TIME Innovation

Why the Euro Was a Mistake

The Aspen Institute is an educational and policy studies organization based in Washington, D.C.

These are the best ideas of the day

1. The euro was a big mistake, and Greece is paying the price.

By Timothy B. Lee in Vox

2. Homeownership is fading and we’re not ready for the renting explosion.

By Laurie Goodman, Rolf Pendall and Jun Zhu at the Urban Institute

3. How to power Africa’s renewables revolution.

By Kevin Watkins in World Economic Forum

4. What if our moral code explains the human propensity for violence?

By Tage Rai in Aeon

5. Can hip-hop overcome the conflict inside itself to be the voice of a changing culture?

By Talib Kweli at the Perception Institute

The Aspen Institute is an educational and policy studies organization based in Washington, D.C.

TIME Ideas hosts the world's leading voices, providing commentary and expertise on the most compelling events in news, society, and culture. We welcome outside contributions. To submit a piece, email ideas@time.com.


Why Facebook Is Opening An Office In Africa

Views of The Facebook Inc. Logo Ahead of Earnings
Bloomberg—Bloomberg via Getty Images

Facebook is to open a new office in Africa, a region with more than one billion people but only 120 million Facebook users.

To lead the new office, located in Johannesburg, South Africa, Facebook has hired Nunu Ntshingila, the chairman of Ogilvy South Africa, according to Bloomberg. The new office will focus on sales and improving Facebook’s ability to attract local businesses to advertise on the social network.

Facebook has been increasing its efforts to win over Africa in the last couple of years, especially through its Internet.org initiative and its new Facebook Lite app, a stripped down version of the app that works better with lower-end phones. One of Internet.org’s projects is a free app the company has released in several countries in the developing world that lets people use certain websites and apps–without paying for data–to provide access to basic information and online services. The plan is to entice these users to purchase data plans (Facebook’s partner telecom companies foot the bill for the data used).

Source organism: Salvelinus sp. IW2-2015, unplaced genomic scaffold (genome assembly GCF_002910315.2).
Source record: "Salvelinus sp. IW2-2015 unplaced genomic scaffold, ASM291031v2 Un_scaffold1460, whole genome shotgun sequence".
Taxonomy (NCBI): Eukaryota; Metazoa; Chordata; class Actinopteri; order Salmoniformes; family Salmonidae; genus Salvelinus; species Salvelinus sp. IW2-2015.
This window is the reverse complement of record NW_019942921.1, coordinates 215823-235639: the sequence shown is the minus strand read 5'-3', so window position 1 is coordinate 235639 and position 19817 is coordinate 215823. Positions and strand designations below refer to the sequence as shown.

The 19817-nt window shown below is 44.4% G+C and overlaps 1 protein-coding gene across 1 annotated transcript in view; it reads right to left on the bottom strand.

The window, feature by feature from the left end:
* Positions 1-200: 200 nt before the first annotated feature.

Facebook also launched what it called “missed call ads” in Africa and India last year. When links for an ad on Facebook are clicked, the advertiser calls the user’s phone and plays a audio ad and takes on the costs of that call. The new office will likely explore various such ways to better connect businesses to consumers.

The company plans to hire 25 employees in its new office, according to Recode.

TIME Burundi

Burundians Vote In Parliamentary Elections Marred By Unrest

Burundi Political Tensions
Berthier Mugiraneza—AP Burundian police take positions as they chase opposition demonstrators on the main road in the capital Bujumbura, Burundi on June 4, 2015

There is heavy security across the city

(BUJUMBURA, Burundi) — Voting is underway in Burundi’s parliamentary elections despite an opposition boycott and the threat of violence as police battle anti-government protesters in the capital.

Gunfire could be heard in some parts of Bujumbura as voting started at 6 a.m., and there is heavy security across the city.

In the Musaga neighborhood, which has seen violent protests against President Pierre Nkurunziza’s bid for a third term, there were few civilians in sight Monday as mostly police and soldiers lined up to vote.

The voting is taking place despite calls by the international community for a postponement until there is a peaceful environment for credible elections.

Bujumbura has suffered unrest since the ruling party announced on April 26 that Nkurunziza would be its candidate in presidential elections scheduled for July 15.

TIME well-being

This Surprising Country Leads the World in Feeling Good

RODRIGO ARANGUA—AFP/Getty Images A merchant ship sails along the Panama Canal.

The U.S. has fallen to No. 23

Panama leads the world in well-being, surpassing even wealthier countries such as Switzerland, Norway, and the United States, according to the research released Wednesday.